Later a triangular piece was inserted into the hole to make a peak in back. The embriodery shifted more to cross stitch.
 


Later still, the brimwas made of orange wool cloth with cross-stitch embroidery 'written' on it.


 
Later in the 19th cent., distinctive shoes were developed to be worn with this costume by some who could afford it. Moccasins continued to be worn by others.
 
 
Also at this time, some began to replace the short socks and leggings with long patterned stockings. Mostly the designs were knitted in, but some details could be embroidered afterwards. The tops are secured with garters that are short sections of the narrow card woven sashes.

 
The primary colors of these stockings are the beloved orange and pink.
 


Along with this, some people replaced the long woven sash with a wide black belt, first of leather, and later sometimes of elastic, which is worn with a large brass buckle.



 
This costume continued as a living tradition into the 20th cent. and continued to develop.
I will write another article to cover that, as this one is already long enoug.
Thank you for reading, i hope that you have found this to be interesting, informative and perhaps inspiring.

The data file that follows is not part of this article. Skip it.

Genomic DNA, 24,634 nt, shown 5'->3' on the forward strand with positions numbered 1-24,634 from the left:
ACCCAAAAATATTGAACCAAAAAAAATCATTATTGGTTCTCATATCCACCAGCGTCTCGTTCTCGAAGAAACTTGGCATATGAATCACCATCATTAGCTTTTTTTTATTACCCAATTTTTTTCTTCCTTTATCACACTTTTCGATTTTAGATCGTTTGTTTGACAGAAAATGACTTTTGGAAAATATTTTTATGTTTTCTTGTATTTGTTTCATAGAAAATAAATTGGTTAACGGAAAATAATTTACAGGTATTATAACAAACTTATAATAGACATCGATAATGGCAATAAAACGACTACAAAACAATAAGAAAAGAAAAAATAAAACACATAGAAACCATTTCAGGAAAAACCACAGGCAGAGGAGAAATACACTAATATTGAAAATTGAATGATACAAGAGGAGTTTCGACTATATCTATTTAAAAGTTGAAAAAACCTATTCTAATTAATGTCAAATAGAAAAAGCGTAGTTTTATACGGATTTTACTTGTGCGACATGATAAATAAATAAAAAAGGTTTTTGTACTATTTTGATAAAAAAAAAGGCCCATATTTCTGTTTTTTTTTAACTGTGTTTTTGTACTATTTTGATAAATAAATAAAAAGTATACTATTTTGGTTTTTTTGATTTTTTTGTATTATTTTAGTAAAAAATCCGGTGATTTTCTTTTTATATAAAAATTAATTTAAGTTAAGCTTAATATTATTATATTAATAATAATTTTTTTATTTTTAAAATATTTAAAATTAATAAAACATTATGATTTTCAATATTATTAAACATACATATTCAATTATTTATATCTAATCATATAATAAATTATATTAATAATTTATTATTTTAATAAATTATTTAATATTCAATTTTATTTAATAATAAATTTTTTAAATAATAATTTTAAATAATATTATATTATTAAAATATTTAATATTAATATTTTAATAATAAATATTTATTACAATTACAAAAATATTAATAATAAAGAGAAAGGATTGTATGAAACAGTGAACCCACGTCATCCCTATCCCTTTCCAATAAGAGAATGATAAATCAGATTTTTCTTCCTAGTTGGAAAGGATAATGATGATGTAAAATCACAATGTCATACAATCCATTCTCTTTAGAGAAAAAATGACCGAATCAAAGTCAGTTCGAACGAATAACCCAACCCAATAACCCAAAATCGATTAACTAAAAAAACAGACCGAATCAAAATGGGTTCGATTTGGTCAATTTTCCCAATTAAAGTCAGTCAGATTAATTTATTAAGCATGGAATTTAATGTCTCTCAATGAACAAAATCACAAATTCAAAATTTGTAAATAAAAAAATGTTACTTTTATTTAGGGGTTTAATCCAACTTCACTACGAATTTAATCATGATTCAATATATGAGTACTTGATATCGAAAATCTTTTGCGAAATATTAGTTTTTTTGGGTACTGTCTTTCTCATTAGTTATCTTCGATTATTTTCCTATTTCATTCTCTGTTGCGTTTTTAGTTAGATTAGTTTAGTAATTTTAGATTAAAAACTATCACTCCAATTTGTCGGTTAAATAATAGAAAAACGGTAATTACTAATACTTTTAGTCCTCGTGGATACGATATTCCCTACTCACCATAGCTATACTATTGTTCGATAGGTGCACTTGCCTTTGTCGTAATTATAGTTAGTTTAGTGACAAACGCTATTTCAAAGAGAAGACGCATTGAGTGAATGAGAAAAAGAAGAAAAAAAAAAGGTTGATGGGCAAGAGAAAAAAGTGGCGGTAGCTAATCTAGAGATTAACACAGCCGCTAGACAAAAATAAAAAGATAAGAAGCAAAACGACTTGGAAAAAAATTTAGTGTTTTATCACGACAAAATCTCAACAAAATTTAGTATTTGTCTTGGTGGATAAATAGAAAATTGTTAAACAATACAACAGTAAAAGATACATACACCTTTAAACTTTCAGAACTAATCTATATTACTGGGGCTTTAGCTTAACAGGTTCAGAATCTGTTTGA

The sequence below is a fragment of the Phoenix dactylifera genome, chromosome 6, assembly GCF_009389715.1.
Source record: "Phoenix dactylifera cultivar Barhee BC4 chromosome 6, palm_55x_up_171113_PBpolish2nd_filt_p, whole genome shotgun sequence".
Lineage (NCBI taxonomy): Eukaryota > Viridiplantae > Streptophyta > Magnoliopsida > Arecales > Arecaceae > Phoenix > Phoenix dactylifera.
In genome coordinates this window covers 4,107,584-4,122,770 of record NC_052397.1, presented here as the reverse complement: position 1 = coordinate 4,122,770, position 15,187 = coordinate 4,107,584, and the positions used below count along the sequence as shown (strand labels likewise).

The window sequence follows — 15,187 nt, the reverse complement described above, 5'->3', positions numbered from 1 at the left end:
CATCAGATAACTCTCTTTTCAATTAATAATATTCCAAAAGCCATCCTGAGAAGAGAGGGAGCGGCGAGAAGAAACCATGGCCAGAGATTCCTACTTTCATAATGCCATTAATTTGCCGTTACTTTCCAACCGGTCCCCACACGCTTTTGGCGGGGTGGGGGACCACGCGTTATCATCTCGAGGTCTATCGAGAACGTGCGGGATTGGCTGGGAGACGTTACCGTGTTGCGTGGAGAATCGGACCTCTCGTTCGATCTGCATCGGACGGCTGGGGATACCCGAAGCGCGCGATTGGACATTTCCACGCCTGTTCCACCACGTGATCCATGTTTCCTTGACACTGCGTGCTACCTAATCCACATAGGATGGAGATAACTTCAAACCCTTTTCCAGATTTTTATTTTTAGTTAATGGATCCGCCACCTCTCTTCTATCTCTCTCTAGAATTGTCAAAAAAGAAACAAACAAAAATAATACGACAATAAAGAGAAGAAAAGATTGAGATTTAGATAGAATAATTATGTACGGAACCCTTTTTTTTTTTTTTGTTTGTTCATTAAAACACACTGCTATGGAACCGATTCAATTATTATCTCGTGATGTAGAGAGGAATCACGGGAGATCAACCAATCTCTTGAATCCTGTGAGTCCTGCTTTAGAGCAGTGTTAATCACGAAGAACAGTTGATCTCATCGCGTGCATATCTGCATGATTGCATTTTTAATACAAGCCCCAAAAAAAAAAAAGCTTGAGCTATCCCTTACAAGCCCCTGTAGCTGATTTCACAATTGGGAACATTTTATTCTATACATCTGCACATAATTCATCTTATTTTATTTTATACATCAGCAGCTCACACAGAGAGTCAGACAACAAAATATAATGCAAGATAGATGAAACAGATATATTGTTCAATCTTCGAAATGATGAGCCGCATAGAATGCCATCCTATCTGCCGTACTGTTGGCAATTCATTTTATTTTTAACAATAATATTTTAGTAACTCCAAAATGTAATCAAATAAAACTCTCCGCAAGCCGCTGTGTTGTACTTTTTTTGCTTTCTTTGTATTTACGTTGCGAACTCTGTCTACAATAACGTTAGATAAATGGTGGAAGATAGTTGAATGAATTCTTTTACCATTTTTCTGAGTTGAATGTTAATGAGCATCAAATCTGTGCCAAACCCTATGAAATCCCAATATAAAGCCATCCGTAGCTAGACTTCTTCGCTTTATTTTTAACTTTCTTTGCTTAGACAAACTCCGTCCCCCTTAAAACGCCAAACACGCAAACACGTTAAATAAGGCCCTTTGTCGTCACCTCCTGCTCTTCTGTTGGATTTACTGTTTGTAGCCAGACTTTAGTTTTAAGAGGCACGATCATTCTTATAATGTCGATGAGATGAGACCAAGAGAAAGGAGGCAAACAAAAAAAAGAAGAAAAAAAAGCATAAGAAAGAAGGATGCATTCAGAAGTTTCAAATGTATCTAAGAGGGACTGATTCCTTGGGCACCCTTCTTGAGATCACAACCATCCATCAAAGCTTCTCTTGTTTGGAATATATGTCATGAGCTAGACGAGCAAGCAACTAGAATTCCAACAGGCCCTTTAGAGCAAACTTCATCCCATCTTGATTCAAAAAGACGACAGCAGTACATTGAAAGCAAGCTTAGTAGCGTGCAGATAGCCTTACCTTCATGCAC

Feel free to contact me with requests for research. I hope to eventually cover all of Europe and the Former Russian Empire/Soviet Union. I also gratefully accept tips on source materials which i may not have. I also accept commissions to research/design, sew, and/or embroider costumes or other items for groups or individuals.
Roman K.

email: Rkozakand@aol.com

Source Material:
Eevi Astel, 'Eesti Vööd', Tartu, 1998
Melanie Kaarma & Aino Voolmaa, 'Eesti Rahvarõivad', Tallinn, 1981
Reet Piiri, 'Rahvarõivad - Eesti Rahva Muuseumist', Tallinn 2006
Anu Kabur, Anu PInk, Mai Meriste, 'Designs and Patterns from Muhu Island', Türi, Estonia, 2011
til
Reet Piiri, 'Eesti Talurahva ülerõivas 19. sajandi', Tartu, 2009

  

2 comments:

  1. This article is very illuminating and interesting even for estonians! Thank you for your research!

    ReplyDelete